Businesses will realise that they need to be better prepared for pandemics and will understand that health is a significant risk. They will be in a better position to deal with the next pandemic, because there will be another one. But we have short memories. And when there is another pandemic in maybe ten or twenty years’ time, many of us will have forgotten the lessons we learned now, and we’ll need to start again.
What positives can you take away from the COVID-19 pandemic (so far)?
As well as the recognition of health being important to business? Telehealth. We do a lot of it already, but your local GP here where I’m based in the UK wasn’t doing much of it. They’re doing a lot more of it now, and there’s no reason that it shouldn’t continue. Another positive is the big impact in vaccine research and development. The technology in this regard has really ramped up. There wasn’t a lot of new technology in the last couple of decades, but this has significantly changed now. Moreover, our focus on dealing and better managing the mental health of our employees is a very positive outcome.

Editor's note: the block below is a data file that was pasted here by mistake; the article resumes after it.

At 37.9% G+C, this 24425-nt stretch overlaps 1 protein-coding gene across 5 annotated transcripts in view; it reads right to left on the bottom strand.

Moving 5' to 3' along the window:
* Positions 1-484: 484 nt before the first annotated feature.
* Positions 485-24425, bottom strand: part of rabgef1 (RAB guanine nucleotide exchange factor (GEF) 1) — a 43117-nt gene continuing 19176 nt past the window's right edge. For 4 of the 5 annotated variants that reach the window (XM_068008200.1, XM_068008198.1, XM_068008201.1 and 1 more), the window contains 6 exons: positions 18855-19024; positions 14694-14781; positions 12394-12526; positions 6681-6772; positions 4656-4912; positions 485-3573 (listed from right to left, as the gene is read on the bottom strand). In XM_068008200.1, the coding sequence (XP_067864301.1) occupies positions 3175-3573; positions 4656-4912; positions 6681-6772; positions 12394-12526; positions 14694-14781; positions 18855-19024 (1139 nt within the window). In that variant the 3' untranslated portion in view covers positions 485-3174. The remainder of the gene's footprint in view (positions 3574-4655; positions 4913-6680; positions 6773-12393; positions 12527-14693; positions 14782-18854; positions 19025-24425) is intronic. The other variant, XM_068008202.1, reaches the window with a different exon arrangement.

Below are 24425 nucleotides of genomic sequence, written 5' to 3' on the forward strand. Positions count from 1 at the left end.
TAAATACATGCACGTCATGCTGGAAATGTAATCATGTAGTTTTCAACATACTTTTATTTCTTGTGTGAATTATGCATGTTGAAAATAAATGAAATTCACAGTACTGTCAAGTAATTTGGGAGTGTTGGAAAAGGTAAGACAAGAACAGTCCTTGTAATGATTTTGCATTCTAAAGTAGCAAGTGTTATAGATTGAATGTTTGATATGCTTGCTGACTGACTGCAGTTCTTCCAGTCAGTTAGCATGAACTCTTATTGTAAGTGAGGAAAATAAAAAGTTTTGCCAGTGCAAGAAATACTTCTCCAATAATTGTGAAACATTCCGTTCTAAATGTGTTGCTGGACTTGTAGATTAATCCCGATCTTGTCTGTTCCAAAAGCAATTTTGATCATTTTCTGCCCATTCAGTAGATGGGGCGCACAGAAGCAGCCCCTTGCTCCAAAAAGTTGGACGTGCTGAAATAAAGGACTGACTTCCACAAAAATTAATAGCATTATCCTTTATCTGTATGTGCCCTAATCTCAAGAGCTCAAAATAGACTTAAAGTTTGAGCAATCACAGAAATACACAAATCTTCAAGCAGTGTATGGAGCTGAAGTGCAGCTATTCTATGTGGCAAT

Special thanks to Dr Mark Parrish for his time to share such insightful and useful information. As this pandemic continues to evolve, it is important for us to reflect and to see what lessons we can take into the future. Three key takeaways from this interview include:
Takeaway #1: organisations are now much more aware and focused around the area of health, including mental health, with increasing demands for Chief Health Officers;
Takeaway #2: businesses will become much better prepared for future pandemics;
Takeaway #3: positive impacts in vaccine research and development as a result of new technologies.
Emotional support for your entire workforce is just one component of our Workforce Resilience service: everything you need to safely manage your global teams while they work around the world.
Dr Mark Parrish is the Regional Medical Director of Northern Europe for International SOS and responsible for the European consulting practice and the medical care delivered across the region.